Veterans who called suicide hotline often were sent to voicemail, report shows

A report from within the Department of Veterans Affairs has shown many veterans weren't able to get critical services.

Many military veterans in the United States have been calling an official suicide hotline and have been sent to voicemail, or otherwise denied these critical services.

An internal report from the Department of Veterans Affairs found that calls to its suicide hotline have been going to voicemail and that callers often didn't receive immediate assistance when call volumes are heavy, CBS News reported.

The VA says it has been inundated with a spike in calls to its suicide hotline in recent years, and apparently it has not put in place proper infrastructure to handle the calls. More than 450,000 calls came into the suicide hotline in 2014, up 40 per cent from the year before.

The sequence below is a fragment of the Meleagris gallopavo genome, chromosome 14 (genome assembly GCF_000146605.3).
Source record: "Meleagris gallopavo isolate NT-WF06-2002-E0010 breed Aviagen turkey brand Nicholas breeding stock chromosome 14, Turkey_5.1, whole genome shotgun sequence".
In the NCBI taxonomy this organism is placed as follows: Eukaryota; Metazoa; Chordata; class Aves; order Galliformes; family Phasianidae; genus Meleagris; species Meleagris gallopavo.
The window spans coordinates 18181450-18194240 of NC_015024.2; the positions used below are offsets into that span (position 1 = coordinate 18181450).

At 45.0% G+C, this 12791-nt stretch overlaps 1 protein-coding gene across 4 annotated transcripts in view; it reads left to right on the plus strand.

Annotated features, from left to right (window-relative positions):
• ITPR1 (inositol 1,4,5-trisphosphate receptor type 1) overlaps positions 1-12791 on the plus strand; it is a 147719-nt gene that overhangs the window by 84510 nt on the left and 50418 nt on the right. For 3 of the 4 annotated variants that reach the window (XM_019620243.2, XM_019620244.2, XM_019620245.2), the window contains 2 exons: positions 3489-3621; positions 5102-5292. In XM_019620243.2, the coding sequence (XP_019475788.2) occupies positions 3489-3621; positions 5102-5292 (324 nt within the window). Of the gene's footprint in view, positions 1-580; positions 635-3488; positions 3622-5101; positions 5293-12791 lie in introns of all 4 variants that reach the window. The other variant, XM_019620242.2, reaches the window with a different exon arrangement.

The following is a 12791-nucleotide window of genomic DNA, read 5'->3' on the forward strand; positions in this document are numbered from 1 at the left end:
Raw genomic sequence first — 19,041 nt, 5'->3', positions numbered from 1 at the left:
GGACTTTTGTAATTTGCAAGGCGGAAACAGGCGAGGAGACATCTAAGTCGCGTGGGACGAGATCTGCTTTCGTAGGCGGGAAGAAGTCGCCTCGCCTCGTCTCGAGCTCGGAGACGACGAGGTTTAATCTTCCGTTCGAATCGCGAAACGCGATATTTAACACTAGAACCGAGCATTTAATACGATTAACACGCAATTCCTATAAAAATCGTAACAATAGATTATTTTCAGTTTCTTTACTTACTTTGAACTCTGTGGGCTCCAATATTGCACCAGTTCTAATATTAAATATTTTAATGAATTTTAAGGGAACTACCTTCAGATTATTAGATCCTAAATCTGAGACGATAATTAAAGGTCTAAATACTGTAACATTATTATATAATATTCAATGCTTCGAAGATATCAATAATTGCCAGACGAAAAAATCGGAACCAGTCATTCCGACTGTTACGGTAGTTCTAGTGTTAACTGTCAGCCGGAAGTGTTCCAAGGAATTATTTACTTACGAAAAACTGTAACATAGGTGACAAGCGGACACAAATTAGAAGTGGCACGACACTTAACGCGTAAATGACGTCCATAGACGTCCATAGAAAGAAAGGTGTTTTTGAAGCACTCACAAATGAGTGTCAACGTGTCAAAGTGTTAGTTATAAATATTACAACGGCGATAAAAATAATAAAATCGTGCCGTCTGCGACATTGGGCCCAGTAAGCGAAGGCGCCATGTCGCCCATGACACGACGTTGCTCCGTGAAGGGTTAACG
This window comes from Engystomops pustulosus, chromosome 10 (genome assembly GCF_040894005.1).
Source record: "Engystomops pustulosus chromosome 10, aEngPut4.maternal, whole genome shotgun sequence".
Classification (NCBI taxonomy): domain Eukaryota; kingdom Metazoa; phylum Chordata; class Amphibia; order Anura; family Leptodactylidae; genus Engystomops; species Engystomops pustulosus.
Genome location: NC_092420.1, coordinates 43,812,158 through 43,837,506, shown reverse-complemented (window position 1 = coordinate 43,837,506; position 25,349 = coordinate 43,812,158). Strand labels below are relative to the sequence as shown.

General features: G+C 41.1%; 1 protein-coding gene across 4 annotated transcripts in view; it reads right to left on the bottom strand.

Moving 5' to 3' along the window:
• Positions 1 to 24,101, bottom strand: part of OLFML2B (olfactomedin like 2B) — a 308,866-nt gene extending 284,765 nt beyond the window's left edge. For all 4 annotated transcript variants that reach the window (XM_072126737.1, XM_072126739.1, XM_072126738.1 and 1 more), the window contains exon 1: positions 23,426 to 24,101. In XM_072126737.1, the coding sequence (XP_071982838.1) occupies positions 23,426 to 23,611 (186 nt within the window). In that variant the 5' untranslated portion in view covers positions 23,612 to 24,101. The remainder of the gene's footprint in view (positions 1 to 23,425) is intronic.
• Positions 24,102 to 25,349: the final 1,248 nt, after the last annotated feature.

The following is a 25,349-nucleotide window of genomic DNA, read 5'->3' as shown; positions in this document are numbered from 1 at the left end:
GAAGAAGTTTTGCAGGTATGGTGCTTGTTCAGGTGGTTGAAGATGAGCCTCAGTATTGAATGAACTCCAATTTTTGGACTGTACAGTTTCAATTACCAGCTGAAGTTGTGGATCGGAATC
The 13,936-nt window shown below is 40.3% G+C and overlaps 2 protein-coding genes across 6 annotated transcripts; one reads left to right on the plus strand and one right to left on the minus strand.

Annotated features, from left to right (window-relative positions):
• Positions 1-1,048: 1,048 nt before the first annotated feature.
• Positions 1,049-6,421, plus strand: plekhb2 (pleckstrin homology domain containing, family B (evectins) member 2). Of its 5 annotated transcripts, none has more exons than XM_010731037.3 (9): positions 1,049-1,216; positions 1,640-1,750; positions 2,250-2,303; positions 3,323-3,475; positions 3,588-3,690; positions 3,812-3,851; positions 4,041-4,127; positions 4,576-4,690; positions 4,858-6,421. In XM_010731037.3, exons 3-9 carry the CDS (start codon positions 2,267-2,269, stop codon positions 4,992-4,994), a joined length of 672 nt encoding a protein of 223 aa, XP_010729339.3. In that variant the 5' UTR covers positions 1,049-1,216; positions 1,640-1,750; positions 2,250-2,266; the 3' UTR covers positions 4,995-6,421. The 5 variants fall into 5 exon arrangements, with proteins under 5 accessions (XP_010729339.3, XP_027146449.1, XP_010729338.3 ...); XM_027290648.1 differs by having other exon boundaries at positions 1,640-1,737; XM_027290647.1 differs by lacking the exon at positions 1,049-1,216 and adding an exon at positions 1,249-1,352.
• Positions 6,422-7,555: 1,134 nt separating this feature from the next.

When the hotline is jammed with calls, the VA report said about one in six calls are sent to backup call centers. Often the calls went to voicemail when they were sent to those backup centers. The report said at least one of those call centers wasn't even aware a voicemail system existed.

"The VA's failure to help our most vulnerable veterans is not only unacceptable, but it is shameful," said Sen. John McCain, who is a veteran. "The VA's inability to run a call center and deal with increasing demand has put our nationa's veterans at greater risk."

Sloan Gibson, deputy secretary of the VA, said in a statement that the VA is adding more staff to the suicide hotline and changing up its shift structure to make sure more people are there throughout its peak times.

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